China hails ‘toughest ever’ anti-doping measures


The Olympic flame for the 2022 Winter Olympics displayed in the Olympic Tower in Beijing on October 20, 2021. [Photo/Xinhua]

With pre-Games testing and educational programs conducted on an unprecedented scale, the China Anti-Doping Agency reiterated its confidence in the host delegation to deliver clean and honest performances at Beijing 2022.

As Chinese athletes dress for the opening of their Winter Olympics on home soil on Friday, CHINADA, the country’s anti-doping authority, is also pulling out all the stops in a four-year mission to ensure that all athletes from the Chinese team pursue their Olympic dreams in a clean environment. and fair, throughout the Games and beyond.

Sticking to a zero-tolerance policy, CHINADA has conducted more than 7,000 doping tests covering all athletes involved in Beijing 2022 preparations since March 2018, up dramatically from the 1,025 tests conducted before the last Olympics. winter in Pyeongchang, South Korea.

The massive testing program has also extended to international qualifying competitions and Olympic warm-up events, with more than 1,100 tests conducted by overseas CHINADA-mandated agencies, despite the challenges presented by the COVID pandemic. -19.

Since December 20, three rounds of tests have collected 1,700 samples to ensure that athletes already included or to be named on the final Olympic list have no possibility of deliberately or unintentionally violating doping control rules, according to CHINADA.

“Our pre-Games testing program for the Beijing Winter Olympics has been the longest, toughest and most vigilant in the history of our country and the world,” Chen Zhiyu, director, said on Sunday. from CHINADA, to China Daily.

“With aggressive testing and severe penalties as deterrents, we also benefit from a streamlined anti-doping management system covering all teams and a proactive education program to ensure that our efforts are transparent, rigorous and effective and that our athletes dare not, have no means or have no intention of using prohibited substances of any kind.”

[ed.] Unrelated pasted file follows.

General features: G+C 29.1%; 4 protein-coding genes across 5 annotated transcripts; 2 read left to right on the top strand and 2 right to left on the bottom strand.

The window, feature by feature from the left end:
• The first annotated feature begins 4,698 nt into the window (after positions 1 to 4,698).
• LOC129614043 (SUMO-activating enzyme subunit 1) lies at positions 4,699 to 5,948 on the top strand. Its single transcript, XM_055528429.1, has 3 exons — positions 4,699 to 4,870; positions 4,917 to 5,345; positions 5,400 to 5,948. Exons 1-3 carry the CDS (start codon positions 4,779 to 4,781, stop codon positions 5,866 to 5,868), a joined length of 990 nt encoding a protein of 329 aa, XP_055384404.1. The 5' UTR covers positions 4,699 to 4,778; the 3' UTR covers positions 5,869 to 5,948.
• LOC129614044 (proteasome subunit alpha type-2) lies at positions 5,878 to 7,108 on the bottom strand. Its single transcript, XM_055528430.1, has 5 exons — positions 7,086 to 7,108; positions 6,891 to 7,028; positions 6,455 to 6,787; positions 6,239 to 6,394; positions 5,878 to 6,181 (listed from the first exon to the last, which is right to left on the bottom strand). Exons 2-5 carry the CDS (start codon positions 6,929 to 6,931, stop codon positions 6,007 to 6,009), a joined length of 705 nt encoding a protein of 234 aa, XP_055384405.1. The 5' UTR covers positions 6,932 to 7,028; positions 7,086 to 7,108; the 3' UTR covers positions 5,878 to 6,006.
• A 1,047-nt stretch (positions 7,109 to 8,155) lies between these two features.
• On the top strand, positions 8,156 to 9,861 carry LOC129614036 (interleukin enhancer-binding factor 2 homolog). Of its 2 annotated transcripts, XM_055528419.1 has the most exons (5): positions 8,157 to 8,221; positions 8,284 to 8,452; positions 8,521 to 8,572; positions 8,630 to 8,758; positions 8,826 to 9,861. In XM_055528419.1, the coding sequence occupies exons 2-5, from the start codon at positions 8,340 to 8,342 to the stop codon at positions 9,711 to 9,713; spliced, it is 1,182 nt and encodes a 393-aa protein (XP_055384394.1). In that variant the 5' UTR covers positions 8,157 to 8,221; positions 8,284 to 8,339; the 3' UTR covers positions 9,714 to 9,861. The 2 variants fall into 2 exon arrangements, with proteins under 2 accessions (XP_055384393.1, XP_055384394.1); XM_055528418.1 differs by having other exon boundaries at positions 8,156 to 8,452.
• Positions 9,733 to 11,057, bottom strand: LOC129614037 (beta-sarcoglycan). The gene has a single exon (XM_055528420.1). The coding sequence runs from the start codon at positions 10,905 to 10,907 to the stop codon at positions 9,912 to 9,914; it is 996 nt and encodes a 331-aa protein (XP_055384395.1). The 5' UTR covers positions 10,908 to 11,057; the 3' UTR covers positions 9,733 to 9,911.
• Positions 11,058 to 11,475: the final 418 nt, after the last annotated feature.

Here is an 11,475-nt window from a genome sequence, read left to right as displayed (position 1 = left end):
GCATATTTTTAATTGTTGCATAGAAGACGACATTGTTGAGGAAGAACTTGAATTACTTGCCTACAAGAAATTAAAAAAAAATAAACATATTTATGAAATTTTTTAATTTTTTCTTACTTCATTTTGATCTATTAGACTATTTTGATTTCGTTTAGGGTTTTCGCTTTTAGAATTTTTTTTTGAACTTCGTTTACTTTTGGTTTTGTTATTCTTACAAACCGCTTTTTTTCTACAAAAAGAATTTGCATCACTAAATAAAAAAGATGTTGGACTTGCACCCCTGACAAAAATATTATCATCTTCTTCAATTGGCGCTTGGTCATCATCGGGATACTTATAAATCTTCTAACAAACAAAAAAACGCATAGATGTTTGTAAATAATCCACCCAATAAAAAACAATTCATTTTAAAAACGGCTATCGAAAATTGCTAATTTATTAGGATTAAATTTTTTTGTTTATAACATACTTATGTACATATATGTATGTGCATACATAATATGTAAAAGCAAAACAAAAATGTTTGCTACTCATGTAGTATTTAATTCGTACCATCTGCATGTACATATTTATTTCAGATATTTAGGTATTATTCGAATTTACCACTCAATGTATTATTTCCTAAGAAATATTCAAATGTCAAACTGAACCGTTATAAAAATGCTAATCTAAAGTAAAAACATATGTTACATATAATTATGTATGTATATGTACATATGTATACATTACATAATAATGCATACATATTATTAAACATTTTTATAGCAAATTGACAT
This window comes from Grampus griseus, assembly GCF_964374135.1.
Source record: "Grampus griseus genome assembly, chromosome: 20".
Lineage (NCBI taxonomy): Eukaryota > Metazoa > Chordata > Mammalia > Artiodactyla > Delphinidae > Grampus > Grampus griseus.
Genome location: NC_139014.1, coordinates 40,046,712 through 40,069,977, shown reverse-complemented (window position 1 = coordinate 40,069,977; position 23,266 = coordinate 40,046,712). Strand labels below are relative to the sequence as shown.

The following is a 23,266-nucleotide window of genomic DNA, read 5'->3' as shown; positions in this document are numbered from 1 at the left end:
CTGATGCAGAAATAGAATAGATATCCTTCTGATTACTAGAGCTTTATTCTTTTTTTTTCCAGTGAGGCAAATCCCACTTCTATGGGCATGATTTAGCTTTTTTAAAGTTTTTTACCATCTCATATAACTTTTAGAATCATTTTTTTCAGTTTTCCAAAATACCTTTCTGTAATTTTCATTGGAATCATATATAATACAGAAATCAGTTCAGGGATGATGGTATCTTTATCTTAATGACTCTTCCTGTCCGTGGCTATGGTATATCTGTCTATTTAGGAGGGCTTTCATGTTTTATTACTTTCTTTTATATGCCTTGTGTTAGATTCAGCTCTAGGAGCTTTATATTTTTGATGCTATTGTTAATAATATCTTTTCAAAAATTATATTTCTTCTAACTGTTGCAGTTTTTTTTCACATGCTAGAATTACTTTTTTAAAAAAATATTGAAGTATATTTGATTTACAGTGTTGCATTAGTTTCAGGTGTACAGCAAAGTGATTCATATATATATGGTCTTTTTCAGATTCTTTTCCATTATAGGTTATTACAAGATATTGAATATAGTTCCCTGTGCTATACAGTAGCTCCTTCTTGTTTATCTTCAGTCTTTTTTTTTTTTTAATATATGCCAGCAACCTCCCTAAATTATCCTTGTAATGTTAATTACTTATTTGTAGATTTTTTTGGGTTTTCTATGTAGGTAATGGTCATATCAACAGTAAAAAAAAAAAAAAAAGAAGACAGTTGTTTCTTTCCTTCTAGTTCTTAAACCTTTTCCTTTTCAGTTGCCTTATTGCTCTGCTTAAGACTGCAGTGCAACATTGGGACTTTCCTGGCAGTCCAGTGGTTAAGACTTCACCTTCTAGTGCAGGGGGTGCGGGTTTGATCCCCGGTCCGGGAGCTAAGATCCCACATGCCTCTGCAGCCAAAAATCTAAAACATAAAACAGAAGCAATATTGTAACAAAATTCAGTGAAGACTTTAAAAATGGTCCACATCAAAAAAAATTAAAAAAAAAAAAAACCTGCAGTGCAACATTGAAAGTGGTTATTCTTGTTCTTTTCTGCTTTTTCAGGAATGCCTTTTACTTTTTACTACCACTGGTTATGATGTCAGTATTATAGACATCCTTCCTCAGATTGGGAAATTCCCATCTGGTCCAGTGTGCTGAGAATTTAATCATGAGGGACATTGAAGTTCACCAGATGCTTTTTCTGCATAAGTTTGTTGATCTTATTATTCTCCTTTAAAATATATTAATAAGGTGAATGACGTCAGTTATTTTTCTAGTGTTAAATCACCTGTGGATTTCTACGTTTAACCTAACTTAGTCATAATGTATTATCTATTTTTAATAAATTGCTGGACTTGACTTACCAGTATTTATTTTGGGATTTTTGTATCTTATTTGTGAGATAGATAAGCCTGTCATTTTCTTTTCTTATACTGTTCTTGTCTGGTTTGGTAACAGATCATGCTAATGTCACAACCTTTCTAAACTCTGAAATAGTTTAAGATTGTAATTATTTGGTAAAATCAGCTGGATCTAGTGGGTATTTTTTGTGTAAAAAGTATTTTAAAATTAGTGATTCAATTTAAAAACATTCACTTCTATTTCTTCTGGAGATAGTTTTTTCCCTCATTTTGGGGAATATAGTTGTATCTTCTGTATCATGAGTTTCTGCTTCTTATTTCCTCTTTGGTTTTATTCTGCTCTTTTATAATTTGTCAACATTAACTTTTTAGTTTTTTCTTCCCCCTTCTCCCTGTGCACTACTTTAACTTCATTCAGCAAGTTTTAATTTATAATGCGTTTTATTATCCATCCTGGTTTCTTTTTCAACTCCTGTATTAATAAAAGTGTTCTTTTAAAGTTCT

As part of the education program, more than 1,300 athletes, coaches and logistics staff from 29 national teams or training camps have taken online anti-doping courses.

Only those who have earned enough points and passed the mandatory tests are allowed to compete for spots on the country’s Olympic roster, according to CHINADA.

To reduce the risk of inadvertent doping, whether due to drug intake or food contamination, CHINADA has issued guidelines for athletes and logistics personnel at eight national training bases.

Over the past 25 months, there have been no positive tests among national team athletes preparing for Beijing 2022, according to Chen.

Another highlight of the anti-doping program for Beijing 2022 is the official use of dried blood testing for the first time in Olympic history.

The method was jointly developed by the World Anti-Doping Agency, the International Olympic Committee and several national agencies, including CHINADA.

It consists of taking a small volume of blood, which is then dried on filter paper, which facilitates its transport and allows it to be stored for up to 10 years before analysis.

After a trial at the Tokyo Summer Olympics last year, the systematic use of the new method, in addition to traditional blood and urine tests, at Beijing 2022 will make sample collection more convenient, the cheaper transportation and easier storage.

“This is a great example of technological innovation in the anti-doping effort, which will greatly aid our fight against doping,” Chen said.

The test method has been implemented by CHINADA for all Chinese Olympic programs, covering 400 samples collected before the Tokyo Games and 300 during the preparation for the Beijing Winter Olympics. This initiative makes China a world pioneer in the use of the method for elite athletes.

Underscoring the country’s strong stance against doping, the National People’s Congress Standing Committee officially criminalized doping in December 2020.

Since its entry into force on March 1, 2021, anyone who lures, incites or deceives athletes to use banned substances in national or international competitions faces up to three years in prison and a fine.

Heavier penalties will be meted out to those who organize or coerce athletes to use banned substances, while knowingly offering banned substances to athletes is also a criminal offence.

“Zero tolerance is not just an attitude, it is embodied in a series of comprehensive measures, education programs and harsh penalties that combine to ensure the dignity and integrity of sport in our country,” said Chen.


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